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Democrat March-Arpil (Number 134)

View from Germany
Interference in Italian election

by Horst Tuebert of German Foreign Policy Group


During the recent election campaign in Italy, German media commentators asked whether in the face of the euro crisis, voting in EU member states was free in the true sense of the word. The result was negative.

Long before the elections, Italy had been forced to put a severe austerity policy designed by Germany into action, the elected government having been replaced by the so called experts' government of Mario Monti, a well known banker, in 2011.

After Monti had started to enforce the austerity measures upon the country, the crisis became even worse. Gross domestic product fell by 2.2 percent in 2012. In the last quarter of 2012, the economic performance shrunk to a level it had reached ten years before. The industrial output of the country has decreased by about 25 percent since 2008. Unemployment is at record high, especially amongst young people. Poverty has risen dramatically.

As it was clear that Monti would not get a majority in the elections, many in the German political establishment favoured Pier Luigi Bersani and his Democratic Party. Bersani is very close to the German Social Democrats. Influential politicians of the Social Democratic Party of Germany met Bersani in the course of 2012, making sure that he stuck to the austerity policy Monti had started to put into action. Bersani confirmed he would continue to cut the budget. In return, German Social Democrats urged the Italian people openly to vote for him in the elections. The German meddling in the Italian election campaign resulted in Peer Steinbr├╝ck, who is running for chancellorship in Germany, meeting Bersani in Milano to support him publicly. Martin Schulz, the President of the European Parliament, a German, also demanded openly that Bersani be elected.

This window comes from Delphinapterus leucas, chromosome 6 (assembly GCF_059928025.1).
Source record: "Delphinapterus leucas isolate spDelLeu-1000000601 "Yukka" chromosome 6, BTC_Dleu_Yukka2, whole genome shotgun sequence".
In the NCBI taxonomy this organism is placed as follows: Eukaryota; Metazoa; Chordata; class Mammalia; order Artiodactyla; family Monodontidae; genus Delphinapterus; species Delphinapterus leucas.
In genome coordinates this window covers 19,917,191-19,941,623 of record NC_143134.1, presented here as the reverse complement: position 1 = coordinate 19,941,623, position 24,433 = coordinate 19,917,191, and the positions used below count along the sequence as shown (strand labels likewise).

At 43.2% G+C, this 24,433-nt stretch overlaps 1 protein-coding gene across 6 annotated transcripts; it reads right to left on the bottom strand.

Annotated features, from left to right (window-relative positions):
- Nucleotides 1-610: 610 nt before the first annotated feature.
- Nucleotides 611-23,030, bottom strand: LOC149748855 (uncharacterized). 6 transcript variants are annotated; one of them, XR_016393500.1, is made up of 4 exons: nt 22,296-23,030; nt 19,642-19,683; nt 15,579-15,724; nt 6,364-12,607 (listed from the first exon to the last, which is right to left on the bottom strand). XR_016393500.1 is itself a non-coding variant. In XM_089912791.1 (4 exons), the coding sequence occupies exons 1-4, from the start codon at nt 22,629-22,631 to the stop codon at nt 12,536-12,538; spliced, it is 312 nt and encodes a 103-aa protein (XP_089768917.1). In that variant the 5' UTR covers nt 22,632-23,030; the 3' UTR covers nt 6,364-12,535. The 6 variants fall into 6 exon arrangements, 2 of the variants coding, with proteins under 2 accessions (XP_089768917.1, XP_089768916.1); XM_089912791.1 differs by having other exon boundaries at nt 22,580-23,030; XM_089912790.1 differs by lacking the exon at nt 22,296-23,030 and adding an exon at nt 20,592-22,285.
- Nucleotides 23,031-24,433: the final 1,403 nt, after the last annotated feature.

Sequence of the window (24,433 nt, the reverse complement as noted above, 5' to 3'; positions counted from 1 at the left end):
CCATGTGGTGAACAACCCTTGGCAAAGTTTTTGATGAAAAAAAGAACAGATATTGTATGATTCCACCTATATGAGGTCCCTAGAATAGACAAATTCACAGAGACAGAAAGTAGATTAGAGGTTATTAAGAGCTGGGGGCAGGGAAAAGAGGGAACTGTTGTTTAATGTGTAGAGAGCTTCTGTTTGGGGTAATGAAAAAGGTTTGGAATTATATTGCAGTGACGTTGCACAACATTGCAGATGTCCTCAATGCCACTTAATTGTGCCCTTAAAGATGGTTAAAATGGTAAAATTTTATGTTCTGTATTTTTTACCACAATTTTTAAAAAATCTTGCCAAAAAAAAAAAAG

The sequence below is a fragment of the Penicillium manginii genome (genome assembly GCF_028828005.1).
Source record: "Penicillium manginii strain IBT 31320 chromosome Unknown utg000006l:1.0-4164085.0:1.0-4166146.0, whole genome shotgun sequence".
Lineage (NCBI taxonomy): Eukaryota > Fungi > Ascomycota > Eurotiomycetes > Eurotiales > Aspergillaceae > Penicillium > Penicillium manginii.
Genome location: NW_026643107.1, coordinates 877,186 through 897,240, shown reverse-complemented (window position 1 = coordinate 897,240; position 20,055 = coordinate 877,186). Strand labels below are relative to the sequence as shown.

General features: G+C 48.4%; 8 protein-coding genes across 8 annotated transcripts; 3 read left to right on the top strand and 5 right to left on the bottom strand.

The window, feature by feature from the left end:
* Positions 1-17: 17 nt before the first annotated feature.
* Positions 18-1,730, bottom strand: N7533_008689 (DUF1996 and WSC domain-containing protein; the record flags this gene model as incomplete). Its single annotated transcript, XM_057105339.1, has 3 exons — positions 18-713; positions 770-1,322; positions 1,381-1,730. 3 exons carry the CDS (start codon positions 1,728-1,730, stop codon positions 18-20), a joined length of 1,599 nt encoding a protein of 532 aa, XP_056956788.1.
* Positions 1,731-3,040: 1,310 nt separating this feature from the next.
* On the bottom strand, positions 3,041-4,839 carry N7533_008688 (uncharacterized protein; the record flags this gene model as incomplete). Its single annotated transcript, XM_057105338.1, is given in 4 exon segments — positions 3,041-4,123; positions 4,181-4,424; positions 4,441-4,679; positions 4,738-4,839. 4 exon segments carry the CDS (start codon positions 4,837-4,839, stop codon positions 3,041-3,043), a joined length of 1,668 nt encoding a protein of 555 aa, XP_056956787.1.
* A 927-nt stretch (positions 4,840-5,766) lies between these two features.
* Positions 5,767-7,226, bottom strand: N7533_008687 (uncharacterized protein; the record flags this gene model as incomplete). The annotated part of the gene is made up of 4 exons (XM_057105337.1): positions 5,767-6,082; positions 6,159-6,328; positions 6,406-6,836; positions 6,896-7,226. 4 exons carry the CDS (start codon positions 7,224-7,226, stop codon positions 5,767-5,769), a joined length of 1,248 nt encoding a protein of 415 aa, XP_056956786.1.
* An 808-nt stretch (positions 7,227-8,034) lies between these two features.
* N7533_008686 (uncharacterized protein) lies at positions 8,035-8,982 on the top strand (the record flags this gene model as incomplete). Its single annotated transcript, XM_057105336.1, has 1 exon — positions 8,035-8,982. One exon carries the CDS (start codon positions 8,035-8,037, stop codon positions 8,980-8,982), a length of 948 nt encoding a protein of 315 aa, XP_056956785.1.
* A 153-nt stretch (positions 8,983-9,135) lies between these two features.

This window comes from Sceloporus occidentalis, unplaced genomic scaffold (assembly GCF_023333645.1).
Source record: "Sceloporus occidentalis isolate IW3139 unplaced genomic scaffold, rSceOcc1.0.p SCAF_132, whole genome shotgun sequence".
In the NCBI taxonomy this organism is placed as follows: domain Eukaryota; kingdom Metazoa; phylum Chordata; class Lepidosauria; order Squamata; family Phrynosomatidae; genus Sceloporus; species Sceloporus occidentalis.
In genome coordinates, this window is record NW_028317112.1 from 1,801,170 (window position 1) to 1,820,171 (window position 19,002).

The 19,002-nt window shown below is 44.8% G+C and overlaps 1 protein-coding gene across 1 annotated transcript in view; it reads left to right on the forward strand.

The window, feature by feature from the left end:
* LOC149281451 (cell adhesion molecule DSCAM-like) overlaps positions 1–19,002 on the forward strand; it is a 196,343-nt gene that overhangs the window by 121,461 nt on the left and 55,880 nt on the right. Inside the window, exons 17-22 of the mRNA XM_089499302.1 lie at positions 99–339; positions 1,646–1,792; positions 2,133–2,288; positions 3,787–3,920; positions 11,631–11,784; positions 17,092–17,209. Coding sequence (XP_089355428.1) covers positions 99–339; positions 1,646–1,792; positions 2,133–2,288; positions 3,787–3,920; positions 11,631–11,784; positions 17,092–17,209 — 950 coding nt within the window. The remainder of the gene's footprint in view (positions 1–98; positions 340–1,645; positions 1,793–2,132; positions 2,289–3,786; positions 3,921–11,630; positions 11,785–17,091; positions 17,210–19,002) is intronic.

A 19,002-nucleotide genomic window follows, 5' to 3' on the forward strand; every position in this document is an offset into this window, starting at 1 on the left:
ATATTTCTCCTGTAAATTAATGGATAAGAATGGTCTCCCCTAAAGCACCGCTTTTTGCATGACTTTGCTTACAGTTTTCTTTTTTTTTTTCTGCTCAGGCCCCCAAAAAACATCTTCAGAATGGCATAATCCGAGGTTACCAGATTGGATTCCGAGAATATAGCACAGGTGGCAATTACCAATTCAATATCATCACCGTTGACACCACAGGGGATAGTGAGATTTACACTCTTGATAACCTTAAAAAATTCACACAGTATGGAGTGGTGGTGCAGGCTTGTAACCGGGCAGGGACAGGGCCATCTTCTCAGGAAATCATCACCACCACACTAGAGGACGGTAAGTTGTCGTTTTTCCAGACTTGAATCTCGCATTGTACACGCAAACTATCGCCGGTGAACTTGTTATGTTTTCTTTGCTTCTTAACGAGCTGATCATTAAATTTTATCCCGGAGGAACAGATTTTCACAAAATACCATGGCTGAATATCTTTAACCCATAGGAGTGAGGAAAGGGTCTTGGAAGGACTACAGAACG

Immediately before the elections, even the German Foreign Minister demanded that Italy must continue with the austerity measures. He called this "a pro European course". A government spokesman confirmed that this "certainly" was the position of the German government as a whole. It was clearly understood that this was meant as a support for Bersani and Monti and as a kind of German veto against Berlusconi.

Commenting on this, the Frankfurter Allgemeine Zeitung, a conservative newspaper with good connections to government circles, came to the conclusion that this kind of interference would "more and more become business as usual". The commentator asked: "Are voters only allowed to vote for partys and politicians who have a 'reasonable', a 'correct' programme? Seems like this." If voters decided otherwise, they would be punished "through rising interest rates on government bonds", or, simply by the enforcement of strong political pressure on their country. According to the commentator, "it has turned out necessary" to stick to a certain policy which might be described as "consolidating, reforming, becoming competitive" - just the austerity policy which has been pushed through in the EU by Germany. As the commentator remarked, national parliaments are being reduced to the role of executing this kind of policy dictated by the German government. People don't have a free vote in the true sense of the word anymore; democracy has been receding against foreign influence from the most powerful county in the EU.